Get Fitter, Faster: Fitness, Food & Health Hacks

Hey, I'm Julien. I share a weekly newsletter designed to make you fitter. It's short, smart and actionable17k read it, I'd love you to join too. It's free.

I want to get fitter

Build a Strong and Stable Core With Cable Crunches 

 Written by 

Julien Raby

 Last updated on 

With a strong core, everything from gymming to reaching when you drop the remote on the floor is easier and safer. But if you’ve got a weak core, you’re susceptible to injury not just when exercising, but in everyday life. 

If you’re after ab aesthetics, then you can exercise all you want, but diet should be your number one focus for stripping body fat. But if you’re after abdominal strength as well as washboard abs, then weighted core exercises are going to be your best friend. 

A muscular man does cable crunches in a gym
  • Save

And one of the staples in a well-rounded core workout is cable crunches. Forget pumping out hundreds of sit-ups—this weighted ab exercise will get those chocolate blocks working hard. 

What Are Cable Crunches? 

Cable crunches, also known as cable machine crunches or rope crunches, are one of Arnold Schwarzenegger’s favorite ab exercises. Need I say more? It’s a weighted kneeling crunch movement done on the cable machine, and it’s a highly effective exercise for building a tough core. 

Why Are Cable Crunches Effective for Building a Strong Core? 

The biggest benefit of cable crunches is that you can progressively overload your entire rectus abdominis muscle—also known as the six-pack ab muscle! This is next to impossible on exercises done without weight, because even adding more reps just leads to fatigue, not progressive overload. 

They’re also an exceptionally stable abdominal exercise, so as long as you’re focusing on proper form, it’s hard to do them wrong and NOT activate the abs! Between the stability of the exercise and its excellent potential for progression, it should be a staple in everyone’s ab workout. 

Muscular man shows his abs
  • Save

Cable Crunches vs Traditional Crunches: Which Is Better? 

Cable machine crunches have certain advantages over regular crunches. While you can do normal ol’ crunches any time, anywhere, with just a floor and your bodyweight, they do have limitations. 

One of the worst things about traditional crunches is that they can place a lot of strain on the neck and lower back, especially if you have a weak core. Beginners often start with regular crunches, but cable crunches can actually be a better choice because it takes away that strain, although you still need to make sure you’re doing them with good form. 

It’s also easy for other muscles to take over during standard crunches, so your form can get lost pretty easily and you might not even be activating your abs as much as you think. The same isn’t true for cable crunches—as long as you’re using proper technique and a decent amount of weight, you’ll definitely activate those abs.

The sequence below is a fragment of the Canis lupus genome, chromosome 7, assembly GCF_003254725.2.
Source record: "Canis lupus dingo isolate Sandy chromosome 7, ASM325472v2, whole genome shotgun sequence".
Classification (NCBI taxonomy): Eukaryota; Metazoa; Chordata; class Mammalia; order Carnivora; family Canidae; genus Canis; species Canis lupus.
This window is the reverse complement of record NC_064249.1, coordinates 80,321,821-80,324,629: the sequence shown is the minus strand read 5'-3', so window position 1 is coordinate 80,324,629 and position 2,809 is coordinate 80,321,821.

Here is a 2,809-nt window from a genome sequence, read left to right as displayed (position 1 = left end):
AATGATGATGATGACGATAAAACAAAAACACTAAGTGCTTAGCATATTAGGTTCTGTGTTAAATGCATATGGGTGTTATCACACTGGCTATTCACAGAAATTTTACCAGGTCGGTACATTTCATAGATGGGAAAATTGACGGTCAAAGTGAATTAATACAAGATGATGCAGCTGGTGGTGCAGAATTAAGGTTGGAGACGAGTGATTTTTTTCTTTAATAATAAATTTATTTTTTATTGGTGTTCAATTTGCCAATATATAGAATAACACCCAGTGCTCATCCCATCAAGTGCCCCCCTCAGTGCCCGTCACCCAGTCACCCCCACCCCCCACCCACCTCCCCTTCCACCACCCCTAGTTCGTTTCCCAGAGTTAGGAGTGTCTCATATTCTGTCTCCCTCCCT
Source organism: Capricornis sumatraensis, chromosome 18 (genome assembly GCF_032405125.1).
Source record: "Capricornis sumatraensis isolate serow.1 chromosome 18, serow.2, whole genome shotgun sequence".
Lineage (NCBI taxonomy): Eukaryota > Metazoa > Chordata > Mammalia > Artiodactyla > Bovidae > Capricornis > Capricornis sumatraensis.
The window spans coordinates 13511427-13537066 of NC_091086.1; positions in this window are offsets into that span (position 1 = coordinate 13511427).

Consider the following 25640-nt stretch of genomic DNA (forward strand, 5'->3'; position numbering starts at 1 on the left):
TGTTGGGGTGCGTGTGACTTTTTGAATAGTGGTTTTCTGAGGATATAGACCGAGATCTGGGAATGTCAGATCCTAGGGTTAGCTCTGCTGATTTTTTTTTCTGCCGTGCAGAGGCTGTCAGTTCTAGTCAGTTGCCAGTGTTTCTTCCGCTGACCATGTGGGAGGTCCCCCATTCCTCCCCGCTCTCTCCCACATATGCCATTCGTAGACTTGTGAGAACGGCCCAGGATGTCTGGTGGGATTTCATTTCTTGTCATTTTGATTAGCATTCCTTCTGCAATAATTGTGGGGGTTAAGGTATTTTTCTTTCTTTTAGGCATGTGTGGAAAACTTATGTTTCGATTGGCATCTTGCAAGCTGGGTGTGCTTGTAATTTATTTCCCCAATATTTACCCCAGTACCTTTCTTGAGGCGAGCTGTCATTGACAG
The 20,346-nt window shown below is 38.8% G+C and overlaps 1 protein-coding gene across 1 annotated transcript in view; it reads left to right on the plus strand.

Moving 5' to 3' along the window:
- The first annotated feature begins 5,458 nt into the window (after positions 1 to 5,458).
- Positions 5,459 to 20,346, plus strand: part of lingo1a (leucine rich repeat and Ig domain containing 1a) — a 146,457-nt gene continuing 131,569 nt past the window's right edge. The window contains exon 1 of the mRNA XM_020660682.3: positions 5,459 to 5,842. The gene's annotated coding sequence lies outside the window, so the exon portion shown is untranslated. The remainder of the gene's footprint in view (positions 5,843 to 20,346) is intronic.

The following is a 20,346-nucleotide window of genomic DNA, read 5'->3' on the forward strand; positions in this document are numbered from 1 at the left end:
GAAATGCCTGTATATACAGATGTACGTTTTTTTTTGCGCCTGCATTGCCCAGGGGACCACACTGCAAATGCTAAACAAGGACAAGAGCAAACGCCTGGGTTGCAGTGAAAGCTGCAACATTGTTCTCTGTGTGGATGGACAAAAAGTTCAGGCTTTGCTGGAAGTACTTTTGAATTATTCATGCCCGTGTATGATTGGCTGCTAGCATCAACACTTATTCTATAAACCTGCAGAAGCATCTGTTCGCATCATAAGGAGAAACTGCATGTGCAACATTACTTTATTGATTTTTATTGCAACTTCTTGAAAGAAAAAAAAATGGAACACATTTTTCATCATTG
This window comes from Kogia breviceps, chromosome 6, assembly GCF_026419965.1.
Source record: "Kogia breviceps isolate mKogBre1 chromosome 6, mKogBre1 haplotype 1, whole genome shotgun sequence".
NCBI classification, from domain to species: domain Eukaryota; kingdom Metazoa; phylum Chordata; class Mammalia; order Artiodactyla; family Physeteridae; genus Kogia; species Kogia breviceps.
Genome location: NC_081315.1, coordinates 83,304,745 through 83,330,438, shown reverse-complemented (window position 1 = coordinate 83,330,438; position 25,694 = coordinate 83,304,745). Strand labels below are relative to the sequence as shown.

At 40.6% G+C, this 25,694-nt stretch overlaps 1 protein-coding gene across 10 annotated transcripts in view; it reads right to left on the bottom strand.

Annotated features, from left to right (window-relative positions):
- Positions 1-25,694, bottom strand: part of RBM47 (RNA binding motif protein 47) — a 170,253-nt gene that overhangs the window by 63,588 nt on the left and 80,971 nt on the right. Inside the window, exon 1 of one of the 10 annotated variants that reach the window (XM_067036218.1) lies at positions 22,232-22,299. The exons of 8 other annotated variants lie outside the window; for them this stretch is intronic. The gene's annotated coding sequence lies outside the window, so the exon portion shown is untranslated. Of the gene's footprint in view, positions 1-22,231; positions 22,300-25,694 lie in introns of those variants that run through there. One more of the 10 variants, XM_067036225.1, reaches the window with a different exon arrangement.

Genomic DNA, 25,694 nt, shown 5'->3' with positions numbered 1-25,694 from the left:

While traditional crunches are convenient if you find yourself without a gym, we really recommend adding cable crunches to your routine instead of the regular ones whenever possible. 

Fit man does regular crunches
  • Save

Benefits of Cable Crunches 

Not sure about cable crunches? Here are some of the benefits you’ll get if you add them to your regular ab workout routine. 

Excellent Strength Builder 

A major benefit of cable crunches is that they’re a fantastic core strength builder. Unweighted ab workouts do get the muscle moving and in some cases, use your body weight, but with the addition of weight to your crunch movement, you can expect to build a stronger core

Safe Way to Go Heavy 

Here we come back to progressive overload. This principle is how bodybuilders pack on the muscle and build strength at the same time, but it can be super hard to do on abs. The cable machine is the perfect exercise for adding weight in a safe, stable way so you can see continual progress. 

Easy Weight Increase 

Some ab exercises are almost impossible to add weight to. Holding a dumbbell between your feet for leg raises can only go so far before it becomes hard to add more without being extremely uncomfortable, and not everyone has access to ankle weights or similar tools. 

With the cable machine, it’s as simple as shifting that pin up on the weight stack. Quick, easy, and no-fuss, which is how we like our exercises! 

Increased Mind/Muscle Connection 

We particularly love the mind/muscle connection with this ab exercise. To really activate those abdominals, you have to focus on the muscles contracting, which builds the connection between your muscles and your brain. 

Not only does this serve you well in all exercises, but in this exercise it can help to stimulate more abdominal muscle growth and build more strength. 

A muscular woman shows her abs
  • Save

How to Do Cable Crunches 

Learning how to do cable crunches properly isn’t hard, but it’s essential to help you get the biggest benefits out of the exercise. Here’s what you need to know to make sure you’re using the proper exercise technique. 


The cable pulley needs to be set at its highest setting for this exercise. Use a cable rope attachment to help you get the best range of motion. 

Some personal trainers will tell you to stand facing the cable machine, while others will tell you to stand with your back to it. What you choose really depends on your personal preference, and might also change depending on the cable machine you’re using and the space. 

Grab the attachment with both hands and unrack the weight, then take a step away from the machine. From here, kneel on your knees. Generally, you want your knees about hip-width apart and the underside of your toes in contact with the floor, but find a stance that feels stable to you. An exercise mat or foam pad is a good idea here. 

From here, hinge at the hips slightly and tuck your chin under. Position your hands in front of your head, so your thumbs are touching your hairline

Unlike almost every other exercise, the key to getting this one right is to round your back. Don’t just hunch though—you want to tighten your core, creating a “hollow body” position. This is your starting position for the cable crunch. 

Doing the Cable Crunch 

Now for the actual movement. From the original position, squeeze your abdominal muscles and bring your elbows down towards your knees. Make sure your hips stay as still as possible throughout the movement, and don’t push your butt backwards! 

Also make sure you’re not pulling with your arms as you come down. Your arms also should stay as still as possible—you’re simply bringing your torso downwards and maintaining a hold on the ropes with your arms and hands. 

Return to the Starting Position